Take a test drive in Ferrari's new 488 GTB

As someone who's had the good fortune of riding in some of the best Ferraris of all time — from a 250 GTO to a LaFerrari — I was prepared to be underwhelmed by the automaker's new 488 GTB.

After all, this was a turbo-engine vehicle coming from a company made famous for its supercars' naturally aspirated roar and howl. And in photos, the 488's hulking side vents looked out of proportion to its otherwise classic grace.

I was wrong.

After spending a day with the 488 GTB, recently named Car of the Year by Robb Report magazine, I can say two things: It is a vision to look at, and a full-body blood-rush to drive.

The surprises start when you turn on the engine. Much has been made about Ferrari switching to turbos, causing many aficionados to worry that the "whoosh" of a turbocharger would kill the Ferrari engine sound so many buyers crave.

But as soon as you press the start button (there is no ignition key to turn), the 488 rumbles to life with a satisfying growl and roar. When you power out of a stoplight, kicking through the gears in rapid-fire succession, the engine sound behind your head is unmistakable Ferrari. There is also none of the dreaded "turbo lag" that you get with other turbo-powered sports cars.

The 488, in fact, racks up better performance numbers than its celebrated nonturbo predecessor, the 458. It goes from zero to 60 mph in three seconds flat, can put out 660 horsepower (compared with the 562 horsepower for the 458), and is lighter, longer and wider — making it more agile on the track.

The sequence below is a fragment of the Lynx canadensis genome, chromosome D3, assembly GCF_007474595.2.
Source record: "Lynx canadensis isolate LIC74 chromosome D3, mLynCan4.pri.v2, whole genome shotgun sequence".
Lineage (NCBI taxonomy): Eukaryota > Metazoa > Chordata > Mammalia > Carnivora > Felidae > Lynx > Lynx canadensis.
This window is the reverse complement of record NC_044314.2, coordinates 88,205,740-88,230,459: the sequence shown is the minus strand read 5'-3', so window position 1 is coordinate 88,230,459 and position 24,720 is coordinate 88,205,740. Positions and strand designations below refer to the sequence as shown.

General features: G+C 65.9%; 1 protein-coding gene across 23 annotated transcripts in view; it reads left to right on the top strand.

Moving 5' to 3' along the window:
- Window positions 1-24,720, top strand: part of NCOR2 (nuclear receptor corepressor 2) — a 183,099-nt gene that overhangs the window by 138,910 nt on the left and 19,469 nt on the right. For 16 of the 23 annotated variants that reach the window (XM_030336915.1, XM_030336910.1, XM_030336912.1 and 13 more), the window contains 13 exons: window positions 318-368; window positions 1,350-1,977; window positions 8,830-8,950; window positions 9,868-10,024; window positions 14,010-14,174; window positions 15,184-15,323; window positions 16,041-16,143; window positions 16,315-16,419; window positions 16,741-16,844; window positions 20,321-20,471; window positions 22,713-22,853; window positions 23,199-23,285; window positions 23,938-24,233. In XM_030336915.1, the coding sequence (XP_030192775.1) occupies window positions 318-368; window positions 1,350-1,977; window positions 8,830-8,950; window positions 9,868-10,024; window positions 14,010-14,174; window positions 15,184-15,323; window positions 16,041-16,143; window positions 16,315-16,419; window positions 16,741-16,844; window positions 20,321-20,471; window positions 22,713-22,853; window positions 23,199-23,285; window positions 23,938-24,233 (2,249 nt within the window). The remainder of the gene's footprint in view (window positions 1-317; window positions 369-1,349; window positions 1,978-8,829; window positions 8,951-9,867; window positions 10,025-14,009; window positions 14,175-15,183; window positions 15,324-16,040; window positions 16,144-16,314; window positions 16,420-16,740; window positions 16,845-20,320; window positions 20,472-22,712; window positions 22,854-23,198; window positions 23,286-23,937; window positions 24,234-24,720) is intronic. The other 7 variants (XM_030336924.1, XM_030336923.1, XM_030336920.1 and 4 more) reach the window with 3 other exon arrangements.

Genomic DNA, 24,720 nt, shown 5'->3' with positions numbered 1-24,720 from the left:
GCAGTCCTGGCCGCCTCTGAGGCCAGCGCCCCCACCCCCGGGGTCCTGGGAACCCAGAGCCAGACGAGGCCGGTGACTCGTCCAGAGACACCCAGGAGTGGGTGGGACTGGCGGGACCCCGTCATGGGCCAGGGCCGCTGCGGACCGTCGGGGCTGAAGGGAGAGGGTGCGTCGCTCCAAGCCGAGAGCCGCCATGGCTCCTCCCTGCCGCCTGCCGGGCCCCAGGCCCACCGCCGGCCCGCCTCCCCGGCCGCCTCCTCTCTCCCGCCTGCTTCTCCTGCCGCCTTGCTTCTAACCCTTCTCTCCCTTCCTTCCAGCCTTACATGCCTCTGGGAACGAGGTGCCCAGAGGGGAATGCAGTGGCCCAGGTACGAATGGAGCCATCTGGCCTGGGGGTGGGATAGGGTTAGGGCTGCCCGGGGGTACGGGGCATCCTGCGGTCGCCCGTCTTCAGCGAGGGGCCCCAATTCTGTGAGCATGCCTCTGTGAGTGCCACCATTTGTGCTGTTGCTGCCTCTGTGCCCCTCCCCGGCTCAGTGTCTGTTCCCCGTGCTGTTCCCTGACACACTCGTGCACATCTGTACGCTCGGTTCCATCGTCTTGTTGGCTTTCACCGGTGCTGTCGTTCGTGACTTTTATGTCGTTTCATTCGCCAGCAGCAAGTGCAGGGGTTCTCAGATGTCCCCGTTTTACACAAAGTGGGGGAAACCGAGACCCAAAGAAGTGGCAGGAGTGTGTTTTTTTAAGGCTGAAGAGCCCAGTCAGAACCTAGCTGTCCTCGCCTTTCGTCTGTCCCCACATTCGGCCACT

The new 488 delivers all that at up to 20 mpg, more than 15 percent more fuel efficient than the 458. (Not that anyone who drives a Ferrari cares about pump prices.)

Yet to me, what makes the 488 GTB stand apart is its balance — not just on the road but in the driver's seat. Taking fast turns, ripping out of a stoplight, braking sharply along a corner and accelerating from a 60-mph start all feel effortless — and even graceful — in the 488. It is power and finesse combined.

Ferrari’s new 488 GTB.
Adam Jeffery | CNBC
Ferrari’s new 488 GTB.

In the driver's seat, the 488 feels comforting and intuitive. Unlike some Ferraris of the past, anyone can get in the 488 and drive to the store with just a 30-second primer. The paddle shifters, dials, turn signals, window controls, radio dials and suspension settings are all right where you would expect them to be and easy to use.

But when you punch the accelerator, this easy-going cruiser instantly becomes a race car. Speed comes easily in the 488 — too easily, I discovered, when coming around a corner to find a vigilant patrol car (I was still within the speed limit ... barely).

It's like a tuxedoed James Bond who transforms into a human weapon with the flash of a villain's gun. The beauty and beast coexist as one seamless machine rather than battling opposites. It's your daily driver to get groceries during the week and the racetrack ringer on the weekends.

Not that the 488 is perfect. If you want to buy one, the starting price is $245,000, and it can easily top $300,000 with amenities. Even if you have the $300,000, you'll have to hold on; the current waiting list for the 488 is about two years.

But for those with the money and time, the 488 GTB is not just another Ferrari. It's better.

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